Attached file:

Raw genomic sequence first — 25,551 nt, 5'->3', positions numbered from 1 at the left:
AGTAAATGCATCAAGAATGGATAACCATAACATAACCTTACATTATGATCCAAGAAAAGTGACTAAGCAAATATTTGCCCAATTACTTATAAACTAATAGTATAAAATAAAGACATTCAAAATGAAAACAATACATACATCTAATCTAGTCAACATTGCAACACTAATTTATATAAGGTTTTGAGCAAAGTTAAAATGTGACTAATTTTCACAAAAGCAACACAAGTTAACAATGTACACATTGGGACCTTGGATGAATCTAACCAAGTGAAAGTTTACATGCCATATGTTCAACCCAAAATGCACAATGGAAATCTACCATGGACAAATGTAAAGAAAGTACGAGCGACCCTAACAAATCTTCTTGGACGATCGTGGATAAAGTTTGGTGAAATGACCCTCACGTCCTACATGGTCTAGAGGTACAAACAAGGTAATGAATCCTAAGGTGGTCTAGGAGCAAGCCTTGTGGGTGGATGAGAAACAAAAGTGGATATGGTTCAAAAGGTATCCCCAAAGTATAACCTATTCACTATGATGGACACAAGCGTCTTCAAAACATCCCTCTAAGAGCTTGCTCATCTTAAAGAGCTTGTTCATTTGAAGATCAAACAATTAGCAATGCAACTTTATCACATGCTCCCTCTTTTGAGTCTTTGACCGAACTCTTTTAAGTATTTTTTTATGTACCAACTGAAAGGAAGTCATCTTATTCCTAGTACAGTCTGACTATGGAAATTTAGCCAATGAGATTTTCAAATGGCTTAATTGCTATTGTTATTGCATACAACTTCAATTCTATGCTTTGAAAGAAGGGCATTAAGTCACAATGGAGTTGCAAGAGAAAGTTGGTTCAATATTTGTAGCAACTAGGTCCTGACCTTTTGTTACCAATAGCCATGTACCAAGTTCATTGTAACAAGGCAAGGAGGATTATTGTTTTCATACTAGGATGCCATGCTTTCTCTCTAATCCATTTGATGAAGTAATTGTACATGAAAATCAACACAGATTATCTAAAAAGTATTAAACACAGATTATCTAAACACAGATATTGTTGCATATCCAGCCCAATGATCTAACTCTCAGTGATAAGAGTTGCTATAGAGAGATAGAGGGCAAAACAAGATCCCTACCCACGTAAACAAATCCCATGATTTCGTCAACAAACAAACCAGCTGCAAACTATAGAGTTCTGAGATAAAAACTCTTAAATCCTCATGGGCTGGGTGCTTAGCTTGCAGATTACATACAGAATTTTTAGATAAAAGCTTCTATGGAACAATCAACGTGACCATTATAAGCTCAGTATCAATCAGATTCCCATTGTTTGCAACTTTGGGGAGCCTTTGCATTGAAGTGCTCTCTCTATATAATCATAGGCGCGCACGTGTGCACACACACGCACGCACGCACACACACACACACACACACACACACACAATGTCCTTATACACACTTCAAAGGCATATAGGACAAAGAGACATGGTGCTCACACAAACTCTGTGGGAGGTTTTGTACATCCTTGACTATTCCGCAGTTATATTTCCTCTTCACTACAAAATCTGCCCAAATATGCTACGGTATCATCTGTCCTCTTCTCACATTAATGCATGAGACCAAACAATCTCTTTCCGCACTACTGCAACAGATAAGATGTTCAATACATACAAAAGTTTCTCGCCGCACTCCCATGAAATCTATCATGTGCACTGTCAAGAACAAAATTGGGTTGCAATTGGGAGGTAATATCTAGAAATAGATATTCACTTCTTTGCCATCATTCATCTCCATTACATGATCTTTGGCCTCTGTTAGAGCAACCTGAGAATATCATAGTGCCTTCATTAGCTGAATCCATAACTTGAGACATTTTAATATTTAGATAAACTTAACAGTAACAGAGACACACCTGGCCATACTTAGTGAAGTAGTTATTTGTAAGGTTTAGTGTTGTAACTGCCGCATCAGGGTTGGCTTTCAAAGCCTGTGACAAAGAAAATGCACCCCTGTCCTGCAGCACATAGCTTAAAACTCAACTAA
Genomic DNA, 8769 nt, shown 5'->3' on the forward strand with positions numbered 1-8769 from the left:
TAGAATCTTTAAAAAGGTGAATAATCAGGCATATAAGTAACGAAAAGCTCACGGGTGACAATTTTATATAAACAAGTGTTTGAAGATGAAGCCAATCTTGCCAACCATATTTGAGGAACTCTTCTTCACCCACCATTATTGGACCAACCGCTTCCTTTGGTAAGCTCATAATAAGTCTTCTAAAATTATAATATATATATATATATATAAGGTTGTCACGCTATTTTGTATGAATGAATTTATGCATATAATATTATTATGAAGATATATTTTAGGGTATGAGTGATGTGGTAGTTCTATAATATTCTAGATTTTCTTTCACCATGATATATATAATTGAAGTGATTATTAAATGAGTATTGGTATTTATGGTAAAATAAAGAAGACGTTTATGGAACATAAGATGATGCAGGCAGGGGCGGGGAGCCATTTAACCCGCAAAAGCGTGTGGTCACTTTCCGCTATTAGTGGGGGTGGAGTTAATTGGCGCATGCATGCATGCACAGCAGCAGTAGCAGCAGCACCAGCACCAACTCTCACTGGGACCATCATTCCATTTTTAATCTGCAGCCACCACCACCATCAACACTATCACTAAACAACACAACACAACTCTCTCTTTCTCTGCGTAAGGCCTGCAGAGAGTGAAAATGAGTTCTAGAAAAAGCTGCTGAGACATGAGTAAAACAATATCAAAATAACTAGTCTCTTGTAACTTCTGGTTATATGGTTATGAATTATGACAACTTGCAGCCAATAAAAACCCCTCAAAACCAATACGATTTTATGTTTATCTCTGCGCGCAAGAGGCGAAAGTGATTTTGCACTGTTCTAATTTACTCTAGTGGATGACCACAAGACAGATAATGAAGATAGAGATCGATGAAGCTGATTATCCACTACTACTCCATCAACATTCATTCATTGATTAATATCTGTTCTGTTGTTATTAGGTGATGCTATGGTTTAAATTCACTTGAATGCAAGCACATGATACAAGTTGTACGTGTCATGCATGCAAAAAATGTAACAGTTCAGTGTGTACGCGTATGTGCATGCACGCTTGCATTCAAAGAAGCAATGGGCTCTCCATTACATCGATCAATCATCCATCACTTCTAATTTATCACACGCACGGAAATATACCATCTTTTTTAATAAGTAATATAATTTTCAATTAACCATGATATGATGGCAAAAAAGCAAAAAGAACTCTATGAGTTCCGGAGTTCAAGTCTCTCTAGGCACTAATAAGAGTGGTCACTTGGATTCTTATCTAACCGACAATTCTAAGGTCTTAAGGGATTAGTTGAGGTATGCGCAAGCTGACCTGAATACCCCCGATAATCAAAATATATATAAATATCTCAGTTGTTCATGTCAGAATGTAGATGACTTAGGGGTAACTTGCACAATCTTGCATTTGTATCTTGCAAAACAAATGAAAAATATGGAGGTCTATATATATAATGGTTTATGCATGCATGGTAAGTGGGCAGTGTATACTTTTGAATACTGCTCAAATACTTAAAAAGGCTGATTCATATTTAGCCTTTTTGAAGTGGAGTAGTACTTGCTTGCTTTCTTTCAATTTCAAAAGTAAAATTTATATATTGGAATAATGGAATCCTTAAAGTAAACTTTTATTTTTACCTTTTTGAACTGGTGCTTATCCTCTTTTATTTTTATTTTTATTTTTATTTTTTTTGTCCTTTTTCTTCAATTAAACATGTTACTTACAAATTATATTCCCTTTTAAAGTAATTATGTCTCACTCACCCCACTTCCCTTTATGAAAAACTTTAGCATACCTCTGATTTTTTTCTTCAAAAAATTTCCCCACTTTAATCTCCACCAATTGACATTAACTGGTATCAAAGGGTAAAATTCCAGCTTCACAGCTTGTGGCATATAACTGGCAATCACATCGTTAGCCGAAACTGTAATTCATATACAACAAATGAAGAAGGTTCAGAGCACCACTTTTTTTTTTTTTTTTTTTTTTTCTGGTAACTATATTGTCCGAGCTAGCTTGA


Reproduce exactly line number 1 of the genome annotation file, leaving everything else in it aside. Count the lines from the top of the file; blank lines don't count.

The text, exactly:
Raw genomic sequence first — 25,551 nt, 5'->3', positions numbered from 1 at the left: